Sometimes, as with Sandra Hill's novel, this means looking at a problematic work to see what it's doing wrong and what this means for romance as a genre, sometimes, as with Jacqueline Koyanagi's Ascension, it means looking at a book that gets it right and show how it does it:
It’s easy to say that Jacqueline Koyanagi’s luscious debut Ascension ticks just about every box on the anti-kyriarchy bingo card: our heroine is a queer disabled woman of color (in space!). She falls in love with a disabled starship captain who’s in a polyamorous relationship with another queer woman: a medic who plans on having children with a man-slash-engineer-slash-sometime-wolf. But like we saw with Her Love, Her Land, this book was written from deeply within the perspective of the identities it represents. The characters’ disability is a plot point, but it’s not The Plot Point — the same goes for queerness and race: they’re baked in, functions of character rather than Moving Moments. Polyamory gets a bit more of the Very Special Episode treatment, but this aspect is presented as bridging a gap between two different planetary cultures, one more sexually conservative than the other.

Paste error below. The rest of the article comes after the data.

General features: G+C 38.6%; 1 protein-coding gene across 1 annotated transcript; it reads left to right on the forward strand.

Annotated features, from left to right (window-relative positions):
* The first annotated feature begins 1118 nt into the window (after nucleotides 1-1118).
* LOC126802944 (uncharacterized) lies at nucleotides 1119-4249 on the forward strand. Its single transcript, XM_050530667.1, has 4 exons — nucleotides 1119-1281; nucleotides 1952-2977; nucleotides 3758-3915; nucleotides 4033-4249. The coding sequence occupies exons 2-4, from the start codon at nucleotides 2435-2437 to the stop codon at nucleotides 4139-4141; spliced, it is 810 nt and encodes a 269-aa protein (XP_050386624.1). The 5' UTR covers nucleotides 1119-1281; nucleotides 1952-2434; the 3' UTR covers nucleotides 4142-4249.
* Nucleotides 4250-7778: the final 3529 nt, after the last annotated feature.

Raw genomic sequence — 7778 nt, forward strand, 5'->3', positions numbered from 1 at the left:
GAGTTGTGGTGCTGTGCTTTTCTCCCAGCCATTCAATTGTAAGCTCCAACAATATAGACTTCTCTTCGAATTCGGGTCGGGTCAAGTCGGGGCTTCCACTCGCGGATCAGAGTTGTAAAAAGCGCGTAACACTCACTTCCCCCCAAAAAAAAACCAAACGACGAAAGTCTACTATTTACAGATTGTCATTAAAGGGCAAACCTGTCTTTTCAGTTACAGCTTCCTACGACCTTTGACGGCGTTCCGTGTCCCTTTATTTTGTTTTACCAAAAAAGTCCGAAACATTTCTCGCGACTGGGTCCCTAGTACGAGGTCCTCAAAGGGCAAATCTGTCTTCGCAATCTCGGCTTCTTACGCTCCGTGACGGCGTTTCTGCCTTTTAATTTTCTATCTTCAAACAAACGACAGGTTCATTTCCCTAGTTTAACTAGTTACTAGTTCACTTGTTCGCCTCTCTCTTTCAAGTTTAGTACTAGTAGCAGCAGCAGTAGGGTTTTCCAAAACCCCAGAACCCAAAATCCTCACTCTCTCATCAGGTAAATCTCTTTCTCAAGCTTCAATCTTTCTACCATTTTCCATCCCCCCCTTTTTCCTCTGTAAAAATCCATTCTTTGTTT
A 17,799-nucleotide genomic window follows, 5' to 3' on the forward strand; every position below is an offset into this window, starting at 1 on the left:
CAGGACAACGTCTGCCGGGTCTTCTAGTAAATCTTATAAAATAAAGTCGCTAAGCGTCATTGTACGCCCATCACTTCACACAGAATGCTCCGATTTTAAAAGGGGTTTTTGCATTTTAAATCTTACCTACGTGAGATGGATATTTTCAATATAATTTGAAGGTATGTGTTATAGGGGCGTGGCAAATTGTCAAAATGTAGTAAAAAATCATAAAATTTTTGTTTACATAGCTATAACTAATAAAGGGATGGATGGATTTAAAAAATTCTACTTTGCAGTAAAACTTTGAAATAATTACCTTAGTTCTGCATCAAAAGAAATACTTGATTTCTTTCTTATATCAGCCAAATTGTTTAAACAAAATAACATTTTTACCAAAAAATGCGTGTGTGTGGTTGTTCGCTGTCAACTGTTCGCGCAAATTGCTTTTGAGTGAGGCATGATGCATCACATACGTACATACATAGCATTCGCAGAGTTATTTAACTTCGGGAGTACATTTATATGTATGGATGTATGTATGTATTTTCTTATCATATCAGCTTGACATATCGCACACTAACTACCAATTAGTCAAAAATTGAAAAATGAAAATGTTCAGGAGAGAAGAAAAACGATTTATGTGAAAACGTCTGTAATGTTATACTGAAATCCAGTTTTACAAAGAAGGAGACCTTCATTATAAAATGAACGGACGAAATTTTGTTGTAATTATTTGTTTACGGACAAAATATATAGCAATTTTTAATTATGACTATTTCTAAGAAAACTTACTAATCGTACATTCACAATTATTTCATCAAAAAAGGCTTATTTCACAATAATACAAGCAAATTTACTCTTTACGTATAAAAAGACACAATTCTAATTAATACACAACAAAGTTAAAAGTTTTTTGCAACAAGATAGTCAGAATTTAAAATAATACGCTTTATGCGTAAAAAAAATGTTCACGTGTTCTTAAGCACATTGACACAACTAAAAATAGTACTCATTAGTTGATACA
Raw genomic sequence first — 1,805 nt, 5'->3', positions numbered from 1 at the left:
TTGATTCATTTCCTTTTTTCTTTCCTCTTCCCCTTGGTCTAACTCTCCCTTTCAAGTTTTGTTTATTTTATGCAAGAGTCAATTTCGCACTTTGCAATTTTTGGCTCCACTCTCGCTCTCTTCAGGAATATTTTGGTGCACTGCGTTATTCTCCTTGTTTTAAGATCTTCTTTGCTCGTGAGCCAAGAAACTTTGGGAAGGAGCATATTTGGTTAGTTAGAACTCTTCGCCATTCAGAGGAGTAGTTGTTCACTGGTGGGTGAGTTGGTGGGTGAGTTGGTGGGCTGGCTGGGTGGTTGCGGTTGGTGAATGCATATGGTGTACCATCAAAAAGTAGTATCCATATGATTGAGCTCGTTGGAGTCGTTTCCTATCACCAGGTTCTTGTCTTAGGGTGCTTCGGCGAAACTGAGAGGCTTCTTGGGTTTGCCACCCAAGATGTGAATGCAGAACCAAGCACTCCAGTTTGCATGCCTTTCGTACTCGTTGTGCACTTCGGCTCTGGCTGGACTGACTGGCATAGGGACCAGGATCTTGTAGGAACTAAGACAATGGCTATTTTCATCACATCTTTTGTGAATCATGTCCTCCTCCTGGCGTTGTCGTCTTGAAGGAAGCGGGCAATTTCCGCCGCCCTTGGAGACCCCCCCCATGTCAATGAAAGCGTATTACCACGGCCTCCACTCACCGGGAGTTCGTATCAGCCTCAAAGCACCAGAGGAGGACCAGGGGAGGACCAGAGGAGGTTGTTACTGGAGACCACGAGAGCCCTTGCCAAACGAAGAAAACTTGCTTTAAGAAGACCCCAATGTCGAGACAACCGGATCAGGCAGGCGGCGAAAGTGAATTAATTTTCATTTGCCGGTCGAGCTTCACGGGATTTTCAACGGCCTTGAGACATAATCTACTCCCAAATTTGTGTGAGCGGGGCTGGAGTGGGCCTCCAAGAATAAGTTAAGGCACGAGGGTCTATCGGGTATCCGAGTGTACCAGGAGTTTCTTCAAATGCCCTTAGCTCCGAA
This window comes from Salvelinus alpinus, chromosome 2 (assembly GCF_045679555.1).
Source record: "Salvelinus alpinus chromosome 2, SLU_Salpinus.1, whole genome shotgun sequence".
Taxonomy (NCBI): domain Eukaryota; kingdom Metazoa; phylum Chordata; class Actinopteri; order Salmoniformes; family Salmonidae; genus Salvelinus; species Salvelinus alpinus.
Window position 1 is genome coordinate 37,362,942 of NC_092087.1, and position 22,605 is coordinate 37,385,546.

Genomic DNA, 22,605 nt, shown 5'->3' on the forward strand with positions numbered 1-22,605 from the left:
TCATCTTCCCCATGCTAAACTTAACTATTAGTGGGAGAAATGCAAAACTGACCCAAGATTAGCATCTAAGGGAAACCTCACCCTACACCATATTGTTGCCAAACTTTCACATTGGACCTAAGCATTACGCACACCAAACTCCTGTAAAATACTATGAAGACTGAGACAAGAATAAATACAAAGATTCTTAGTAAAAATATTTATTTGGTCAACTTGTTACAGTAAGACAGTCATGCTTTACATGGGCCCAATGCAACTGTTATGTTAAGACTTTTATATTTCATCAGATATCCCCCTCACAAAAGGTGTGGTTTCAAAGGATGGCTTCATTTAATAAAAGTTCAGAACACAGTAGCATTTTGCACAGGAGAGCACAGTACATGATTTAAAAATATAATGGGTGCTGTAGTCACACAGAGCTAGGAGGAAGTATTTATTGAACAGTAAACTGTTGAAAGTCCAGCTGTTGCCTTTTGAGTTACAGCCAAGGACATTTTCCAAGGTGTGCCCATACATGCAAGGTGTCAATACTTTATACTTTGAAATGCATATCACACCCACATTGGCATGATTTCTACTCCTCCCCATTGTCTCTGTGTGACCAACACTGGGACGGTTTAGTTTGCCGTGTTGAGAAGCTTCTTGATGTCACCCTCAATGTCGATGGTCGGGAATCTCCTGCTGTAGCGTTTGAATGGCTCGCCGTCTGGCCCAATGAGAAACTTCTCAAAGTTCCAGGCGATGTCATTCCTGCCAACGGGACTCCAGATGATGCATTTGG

And all the characters are compelling, and several scenes made me gasp out loud (Adul!), but what I can’t wait to talk about is how this book treats the problem of humans having bodies.
Each of the reviews Waite writes contains spoilers, sometimes also for related books, as Waite takes care to put each novel in its proper context, with links for further reading and her sources in the endnotes to each post. The complete list of posts is linked from her introduction post.

A definition of intersectionality.
posted by MartinWisse (40 comments total) 21 users marked this as a favorite